Saturday, November 9, 2013

Radon Testing in our Home

Somehow our neighborhood here in Draper was built in an area where radon gas seems to be an issue. There are several houses on our street that have radon gas mitigators (not sure if that's the official term, but you get the idea...). Sooooo, after worrying and wondering for some time, I finally got a number of a company that can come in and cut through the basement floor, install a flue and a fan, and get rid of the radon gas in homes. I called them, thinking they could just nip the problem in the bud (think Barney Fife: "Nip it in the bud!") Anyway, after talking to them, they said I really should get a test kit and test it before going to the expense of getting their company involved.

I went to Home Depot and picked up two test kits ($10.00 each).

I set them on my work bench and the days went by without me thinking about them too much. Finally, after seeing that on my "to-do" list for longer than I care to mention, I opened up the test kits and placed them in my basement.

To do the test correctly, you would place the two little canisters about a foot apart from each other. Since I had two test kits (four canisters in all), I did the tests in two different parts of my basement, just to be sure.

You take the lids off and let the canisters sit undisturbed for exactly three days. I did just that, and after three days, put them into the little provided postage-paid envelopes, and mailed them off. A week or two later, I received reports on both sets. One set showed an average of 0.8 pCi/L, and the other showed 2.1 pCi/L. Looks like a bunch of gibberish, except for the fact that it says if your levels are below 4.0 pCi/L, you should be okay. Yay! We passed the test! Yay!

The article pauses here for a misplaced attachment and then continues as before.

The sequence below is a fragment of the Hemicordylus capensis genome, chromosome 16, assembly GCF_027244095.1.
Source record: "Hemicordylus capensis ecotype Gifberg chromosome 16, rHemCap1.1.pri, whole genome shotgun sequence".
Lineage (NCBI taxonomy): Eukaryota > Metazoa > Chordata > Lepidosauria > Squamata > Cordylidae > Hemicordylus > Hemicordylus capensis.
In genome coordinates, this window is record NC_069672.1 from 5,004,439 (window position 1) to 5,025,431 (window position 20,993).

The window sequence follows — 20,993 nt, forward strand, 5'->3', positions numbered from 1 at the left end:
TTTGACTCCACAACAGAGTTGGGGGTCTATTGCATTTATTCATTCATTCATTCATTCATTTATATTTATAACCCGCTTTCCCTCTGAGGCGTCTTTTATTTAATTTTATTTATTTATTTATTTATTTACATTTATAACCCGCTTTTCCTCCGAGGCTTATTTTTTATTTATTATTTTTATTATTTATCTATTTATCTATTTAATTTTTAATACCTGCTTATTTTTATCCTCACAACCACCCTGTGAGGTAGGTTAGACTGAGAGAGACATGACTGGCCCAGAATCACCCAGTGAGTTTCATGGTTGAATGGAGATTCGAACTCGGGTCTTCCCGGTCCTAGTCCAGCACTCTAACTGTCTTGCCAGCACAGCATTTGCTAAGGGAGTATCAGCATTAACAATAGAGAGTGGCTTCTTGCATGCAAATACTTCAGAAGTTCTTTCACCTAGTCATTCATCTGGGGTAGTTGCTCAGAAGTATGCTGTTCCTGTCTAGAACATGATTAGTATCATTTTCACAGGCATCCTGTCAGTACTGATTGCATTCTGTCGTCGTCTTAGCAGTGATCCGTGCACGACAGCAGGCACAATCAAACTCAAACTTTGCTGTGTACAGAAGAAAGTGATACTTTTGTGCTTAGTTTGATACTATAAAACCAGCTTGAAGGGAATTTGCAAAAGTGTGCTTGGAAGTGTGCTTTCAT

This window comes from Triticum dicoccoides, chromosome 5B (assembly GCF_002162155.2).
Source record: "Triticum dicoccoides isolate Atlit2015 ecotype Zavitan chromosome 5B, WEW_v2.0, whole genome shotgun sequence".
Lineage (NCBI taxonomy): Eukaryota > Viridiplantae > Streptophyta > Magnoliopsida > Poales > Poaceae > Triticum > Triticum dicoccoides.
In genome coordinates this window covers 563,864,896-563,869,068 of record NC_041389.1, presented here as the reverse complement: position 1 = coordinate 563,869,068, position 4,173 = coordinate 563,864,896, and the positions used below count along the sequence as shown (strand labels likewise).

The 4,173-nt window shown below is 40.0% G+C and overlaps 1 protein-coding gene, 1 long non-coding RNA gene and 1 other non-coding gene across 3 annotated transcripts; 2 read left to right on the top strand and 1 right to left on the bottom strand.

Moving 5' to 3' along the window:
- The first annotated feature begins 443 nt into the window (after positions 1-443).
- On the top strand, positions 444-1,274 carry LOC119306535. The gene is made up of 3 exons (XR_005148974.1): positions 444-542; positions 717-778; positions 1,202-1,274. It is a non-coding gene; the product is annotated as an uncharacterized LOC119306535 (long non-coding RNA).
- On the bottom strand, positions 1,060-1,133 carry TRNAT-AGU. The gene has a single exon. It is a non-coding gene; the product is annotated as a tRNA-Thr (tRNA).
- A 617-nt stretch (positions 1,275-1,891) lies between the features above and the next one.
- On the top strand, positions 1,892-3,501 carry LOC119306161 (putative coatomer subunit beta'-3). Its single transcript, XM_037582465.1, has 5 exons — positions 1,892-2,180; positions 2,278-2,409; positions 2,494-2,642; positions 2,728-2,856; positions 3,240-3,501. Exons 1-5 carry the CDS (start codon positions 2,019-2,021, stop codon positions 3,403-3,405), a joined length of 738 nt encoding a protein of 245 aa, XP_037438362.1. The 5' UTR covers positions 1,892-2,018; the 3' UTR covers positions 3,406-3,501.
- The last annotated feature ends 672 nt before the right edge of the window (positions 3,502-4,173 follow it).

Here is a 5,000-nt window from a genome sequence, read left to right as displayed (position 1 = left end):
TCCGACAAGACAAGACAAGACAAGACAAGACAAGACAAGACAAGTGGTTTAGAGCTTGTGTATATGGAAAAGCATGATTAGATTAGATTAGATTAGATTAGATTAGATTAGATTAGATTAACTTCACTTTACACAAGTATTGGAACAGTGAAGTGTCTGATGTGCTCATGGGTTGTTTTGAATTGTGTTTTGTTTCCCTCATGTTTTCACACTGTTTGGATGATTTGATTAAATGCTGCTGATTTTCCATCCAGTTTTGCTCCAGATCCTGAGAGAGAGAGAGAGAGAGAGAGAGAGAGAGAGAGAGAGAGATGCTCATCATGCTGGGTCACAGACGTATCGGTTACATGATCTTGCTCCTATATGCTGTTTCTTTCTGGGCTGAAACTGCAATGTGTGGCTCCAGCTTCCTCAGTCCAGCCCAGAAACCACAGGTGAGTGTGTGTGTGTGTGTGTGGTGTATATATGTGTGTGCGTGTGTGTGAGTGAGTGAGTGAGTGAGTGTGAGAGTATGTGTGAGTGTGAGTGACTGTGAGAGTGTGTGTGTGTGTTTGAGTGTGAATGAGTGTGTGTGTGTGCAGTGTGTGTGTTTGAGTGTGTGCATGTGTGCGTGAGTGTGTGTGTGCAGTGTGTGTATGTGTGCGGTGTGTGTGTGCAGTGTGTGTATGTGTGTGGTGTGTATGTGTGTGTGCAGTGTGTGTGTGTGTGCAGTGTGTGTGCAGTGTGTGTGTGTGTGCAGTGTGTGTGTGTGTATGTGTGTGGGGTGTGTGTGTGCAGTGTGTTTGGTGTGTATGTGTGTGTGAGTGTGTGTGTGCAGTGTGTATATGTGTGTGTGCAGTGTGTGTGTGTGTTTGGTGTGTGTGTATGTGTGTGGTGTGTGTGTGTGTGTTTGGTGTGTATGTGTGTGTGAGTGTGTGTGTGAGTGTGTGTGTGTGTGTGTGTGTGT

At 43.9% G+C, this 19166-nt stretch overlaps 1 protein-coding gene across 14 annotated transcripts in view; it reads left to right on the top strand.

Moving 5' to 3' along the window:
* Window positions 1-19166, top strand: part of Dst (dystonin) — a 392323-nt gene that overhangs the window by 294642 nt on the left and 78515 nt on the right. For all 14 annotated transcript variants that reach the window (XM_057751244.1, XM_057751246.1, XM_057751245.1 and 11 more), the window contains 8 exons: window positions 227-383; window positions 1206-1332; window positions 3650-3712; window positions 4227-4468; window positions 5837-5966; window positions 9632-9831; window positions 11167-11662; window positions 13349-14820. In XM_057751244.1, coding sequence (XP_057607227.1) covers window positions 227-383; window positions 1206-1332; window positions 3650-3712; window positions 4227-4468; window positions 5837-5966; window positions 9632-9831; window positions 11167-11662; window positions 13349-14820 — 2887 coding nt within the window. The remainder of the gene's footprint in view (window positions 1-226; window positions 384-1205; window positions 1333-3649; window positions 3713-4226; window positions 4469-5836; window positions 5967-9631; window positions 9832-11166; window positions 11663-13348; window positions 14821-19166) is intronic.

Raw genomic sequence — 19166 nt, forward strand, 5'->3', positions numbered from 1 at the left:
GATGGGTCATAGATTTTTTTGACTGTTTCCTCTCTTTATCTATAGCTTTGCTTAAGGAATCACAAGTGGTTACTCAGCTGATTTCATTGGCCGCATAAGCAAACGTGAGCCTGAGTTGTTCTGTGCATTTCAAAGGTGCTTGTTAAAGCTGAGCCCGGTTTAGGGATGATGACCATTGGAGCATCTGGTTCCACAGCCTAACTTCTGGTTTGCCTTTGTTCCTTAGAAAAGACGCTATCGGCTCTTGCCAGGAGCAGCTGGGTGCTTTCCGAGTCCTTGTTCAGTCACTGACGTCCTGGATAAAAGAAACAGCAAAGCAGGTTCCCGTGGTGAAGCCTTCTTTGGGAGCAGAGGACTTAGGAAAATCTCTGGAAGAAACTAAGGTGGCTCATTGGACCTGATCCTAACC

I have read that if you live in an area where radon gas is known to be a problem, to test again in a year. I've noticed there is also a long-term radon test where you test for a whole year. They say radon gases spike up and down quite a bit, so that may not be a bad way to go.

For now, I can feel good that the levels are where they should be. And I know how easy the whole process is, so next time I do this, I won't put it off. It's as easy as picking up the test kits, opening the packages, placing the canisters out with their lids off, and waiting three days. Then, you just put the lids back on, fill out the little form, and mail it off. Its a pretty simple way of knowing if there is a deadly gas problem in your home. Small, small price to pay!

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